A small population is found in isolated areas of the Sahara desert. They will seek shelter in caves during the dry season. During this time they may undertake a period of inactivity.

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Reproduction

How does the west African crocodile produce its young?

Females lay up to 60 eggs which hatch after 100 days of incubation.

Behavior

What does the west African crocodile do with its day?

These animals are considered nocturnal.

West African crocodiles are considered solitary outside of the breeding season. When they do gather a group of crocodiles may be called a bask, raft or float.

These animals are fast swimmers and can reach speeds of up to 32km/h (20mph).

As they do not have sweat glands they will sit with their mouth open as a way to release excess heat.

West African Crocodile

Credit: Roel van der krabben, CC BY-SA 4.0 <https://creativecommons.org/licenses/by-sa/4.0>, via Wikimedia Commons

Predators and Threats

What is impacting the survival of the west African crocodile?

West African crocodiles are considered the apex predator in their environment and as such face no natural predators as adults outside of humans.

As this species is only recently elevated to species status studies on their conservation status and related threats are still ongoing.

Trade in crocodile skins was common across Africa in the past with the Nile crocodile being targeted and it is likely that this species is still hunted to supply this trade.

Quick facts

The West African crocodile was previously considered to be a population of the Nile crocodile. Molecular analysis revealed that they should be listed as their own species.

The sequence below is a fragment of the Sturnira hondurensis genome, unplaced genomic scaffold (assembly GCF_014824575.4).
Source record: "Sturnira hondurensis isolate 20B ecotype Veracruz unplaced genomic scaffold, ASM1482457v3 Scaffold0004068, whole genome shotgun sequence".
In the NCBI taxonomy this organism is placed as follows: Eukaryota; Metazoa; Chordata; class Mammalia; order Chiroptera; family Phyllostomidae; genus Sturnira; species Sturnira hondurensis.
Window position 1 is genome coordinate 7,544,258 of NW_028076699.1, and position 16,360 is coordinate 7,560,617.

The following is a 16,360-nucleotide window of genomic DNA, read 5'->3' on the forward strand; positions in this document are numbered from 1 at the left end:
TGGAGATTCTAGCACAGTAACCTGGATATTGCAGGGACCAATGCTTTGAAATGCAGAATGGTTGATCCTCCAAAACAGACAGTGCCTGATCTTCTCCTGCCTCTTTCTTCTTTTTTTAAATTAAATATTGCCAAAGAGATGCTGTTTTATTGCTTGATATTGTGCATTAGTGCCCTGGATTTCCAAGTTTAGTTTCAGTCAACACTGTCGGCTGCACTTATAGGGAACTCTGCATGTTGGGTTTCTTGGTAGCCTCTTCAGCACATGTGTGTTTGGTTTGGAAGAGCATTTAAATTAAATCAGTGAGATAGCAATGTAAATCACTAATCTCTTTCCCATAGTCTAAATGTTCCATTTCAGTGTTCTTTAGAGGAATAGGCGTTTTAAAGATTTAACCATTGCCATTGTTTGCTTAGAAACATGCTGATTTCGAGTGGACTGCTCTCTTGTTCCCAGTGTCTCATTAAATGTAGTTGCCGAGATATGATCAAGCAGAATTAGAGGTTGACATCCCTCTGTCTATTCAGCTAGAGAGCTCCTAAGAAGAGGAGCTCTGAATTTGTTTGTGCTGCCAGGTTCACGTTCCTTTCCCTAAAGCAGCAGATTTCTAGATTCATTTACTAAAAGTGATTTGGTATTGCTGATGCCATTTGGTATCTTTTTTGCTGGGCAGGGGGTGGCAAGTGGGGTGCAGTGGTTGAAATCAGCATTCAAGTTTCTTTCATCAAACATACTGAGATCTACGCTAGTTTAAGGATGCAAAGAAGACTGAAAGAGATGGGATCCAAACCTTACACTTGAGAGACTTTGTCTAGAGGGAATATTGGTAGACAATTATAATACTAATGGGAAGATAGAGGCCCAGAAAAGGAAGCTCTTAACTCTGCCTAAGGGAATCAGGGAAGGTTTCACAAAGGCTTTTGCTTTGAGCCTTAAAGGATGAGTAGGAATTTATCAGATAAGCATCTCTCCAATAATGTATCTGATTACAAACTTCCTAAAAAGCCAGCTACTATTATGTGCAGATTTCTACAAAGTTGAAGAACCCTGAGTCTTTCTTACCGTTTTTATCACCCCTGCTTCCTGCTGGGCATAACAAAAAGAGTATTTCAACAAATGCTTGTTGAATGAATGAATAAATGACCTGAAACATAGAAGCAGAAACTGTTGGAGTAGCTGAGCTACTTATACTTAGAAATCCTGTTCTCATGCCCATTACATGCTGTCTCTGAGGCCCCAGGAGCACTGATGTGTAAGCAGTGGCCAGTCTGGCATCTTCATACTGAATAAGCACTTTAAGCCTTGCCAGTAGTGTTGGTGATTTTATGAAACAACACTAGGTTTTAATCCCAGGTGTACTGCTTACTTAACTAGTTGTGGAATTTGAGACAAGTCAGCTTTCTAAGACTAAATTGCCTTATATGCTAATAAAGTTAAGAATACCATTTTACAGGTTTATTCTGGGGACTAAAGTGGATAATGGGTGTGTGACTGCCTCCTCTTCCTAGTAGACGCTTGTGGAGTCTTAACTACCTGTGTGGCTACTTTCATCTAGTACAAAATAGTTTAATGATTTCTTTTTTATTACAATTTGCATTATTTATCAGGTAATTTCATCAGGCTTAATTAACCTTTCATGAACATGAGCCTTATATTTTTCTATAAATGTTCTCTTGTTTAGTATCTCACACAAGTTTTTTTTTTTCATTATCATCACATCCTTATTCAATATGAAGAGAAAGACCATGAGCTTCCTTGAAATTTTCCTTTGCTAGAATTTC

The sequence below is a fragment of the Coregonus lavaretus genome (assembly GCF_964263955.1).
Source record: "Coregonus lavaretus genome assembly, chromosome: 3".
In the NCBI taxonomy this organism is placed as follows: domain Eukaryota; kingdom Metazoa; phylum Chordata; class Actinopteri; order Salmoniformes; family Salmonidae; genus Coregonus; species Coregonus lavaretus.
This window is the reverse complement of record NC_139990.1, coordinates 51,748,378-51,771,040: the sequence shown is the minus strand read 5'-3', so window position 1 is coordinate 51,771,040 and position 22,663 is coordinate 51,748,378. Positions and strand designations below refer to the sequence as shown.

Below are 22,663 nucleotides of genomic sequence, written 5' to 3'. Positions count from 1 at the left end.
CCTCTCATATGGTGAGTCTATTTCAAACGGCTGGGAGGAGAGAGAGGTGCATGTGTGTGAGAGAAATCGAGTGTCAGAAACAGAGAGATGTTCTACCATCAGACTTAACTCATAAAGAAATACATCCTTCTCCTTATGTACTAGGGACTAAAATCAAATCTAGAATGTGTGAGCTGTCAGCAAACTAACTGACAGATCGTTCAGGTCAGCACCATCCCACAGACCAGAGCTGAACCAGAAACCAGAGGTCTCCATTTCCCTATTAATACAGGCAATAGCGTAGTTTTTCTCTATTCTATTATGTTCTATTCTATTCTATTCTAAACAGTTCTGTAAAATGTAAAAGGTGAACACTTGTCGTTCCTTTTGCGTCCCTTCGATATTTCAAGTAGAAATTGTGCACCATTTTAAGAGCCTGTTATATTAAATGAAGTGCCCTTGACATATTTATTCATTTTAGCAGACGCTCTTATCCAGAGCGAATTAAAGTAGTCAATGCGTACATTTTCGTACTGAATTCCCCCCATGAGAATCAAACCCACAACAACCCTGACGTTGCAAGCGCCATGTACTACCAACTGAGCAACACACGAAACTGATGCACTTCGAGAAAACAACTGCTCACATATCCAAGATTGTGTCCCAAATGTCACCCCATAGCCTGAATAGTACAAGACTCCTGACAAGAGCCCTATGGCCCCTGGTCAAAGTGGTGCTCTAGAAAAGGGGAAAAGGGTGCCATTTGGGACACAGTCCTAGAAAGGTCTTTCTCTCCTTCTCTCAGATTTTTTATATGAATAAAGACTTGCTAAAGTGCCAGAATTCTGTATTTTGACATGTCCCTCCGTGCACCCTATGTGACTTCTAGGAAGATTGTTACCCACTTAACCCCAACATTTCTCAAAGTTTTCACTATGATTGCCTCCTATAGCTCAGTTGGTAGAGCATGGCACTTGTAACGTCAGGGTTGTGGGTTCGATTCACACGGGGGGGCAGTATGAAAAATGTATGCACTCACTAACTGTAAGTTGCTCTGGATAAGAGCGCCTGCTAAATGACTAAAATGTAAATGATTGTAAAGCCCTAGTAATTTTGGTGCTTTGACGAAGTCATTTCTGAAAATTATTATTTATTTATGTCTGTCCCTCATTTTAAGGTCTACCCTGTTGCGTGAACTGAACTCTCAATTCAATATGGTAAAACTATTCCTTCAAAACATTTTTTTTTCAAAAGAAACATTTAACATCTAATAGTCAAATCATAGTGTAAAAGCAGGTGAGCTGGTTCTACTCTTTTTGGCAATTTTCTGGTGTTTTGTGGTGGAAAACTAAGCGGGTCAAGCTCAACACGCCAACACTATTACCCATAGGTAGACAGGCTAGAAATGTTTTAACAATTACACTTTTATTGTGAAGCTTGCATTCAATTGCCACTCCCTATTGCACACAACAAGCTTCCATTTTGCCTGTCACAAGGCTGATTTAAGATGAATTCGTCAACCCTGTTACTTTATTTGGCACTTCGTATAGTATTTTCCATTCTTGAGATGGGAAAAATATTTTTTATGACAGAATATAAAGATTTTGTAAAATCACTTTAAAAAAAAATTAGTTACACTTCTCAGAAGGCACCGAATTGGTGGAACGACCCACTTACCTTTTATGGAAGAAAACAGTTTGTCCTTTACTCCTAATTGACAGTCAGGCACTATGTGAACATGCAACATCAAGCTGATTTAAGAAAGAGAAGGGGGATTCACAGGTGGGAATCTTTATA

They were first proposed to be their own species in the 1800s based on crocodile mummies from Egyptian temples.

These crocodiles are considered sacred in a number of countries. Some cultures view them as essential to the presence of water. They were also viewed as a sacred icon by the Ancient Egyptians.

West African crocodiles are also known as the sacred crocodile or desert crocodile.

West African Crocodile

Credit: mcamcamca, CC BY-SA 2.0 <https://creativecommons.org/licenses/by-sa/2.0>, via Wikimedia Commons

References

Vliet, K. and Lynch, W., 2020. Alligators. 1st ed. Baltimore: John Hopkins University Press, pp.156,158.

The Reptile Database. 2021. Crocodylus suchus. [online] Available at: <https://reptile-database.reptarium.cz/species?genus=Crocodylus&species=suchus> [Accessed 16 October 2021].

Man, C., 2021. The West African Crocodile. [online] Critter Science. Available at: <https://critter.science/the-west-african-crocodile/> [Accessed 16 October 2021].

iNaturalist United Kingdom. 2021. West African Crocodile (Crocodylus suchus). [online] Available at: <https://uk.inaturalist.org/taxa/341973-Crocodylus-suchus> [Accessed 16 October 2021].

Dublin Zoo. 2021. Crocodile – Dublin Zoo. [online] Available at: <https://www.dublinzoo.ie/animal/crocodile/> [Accessed 16 October 2021].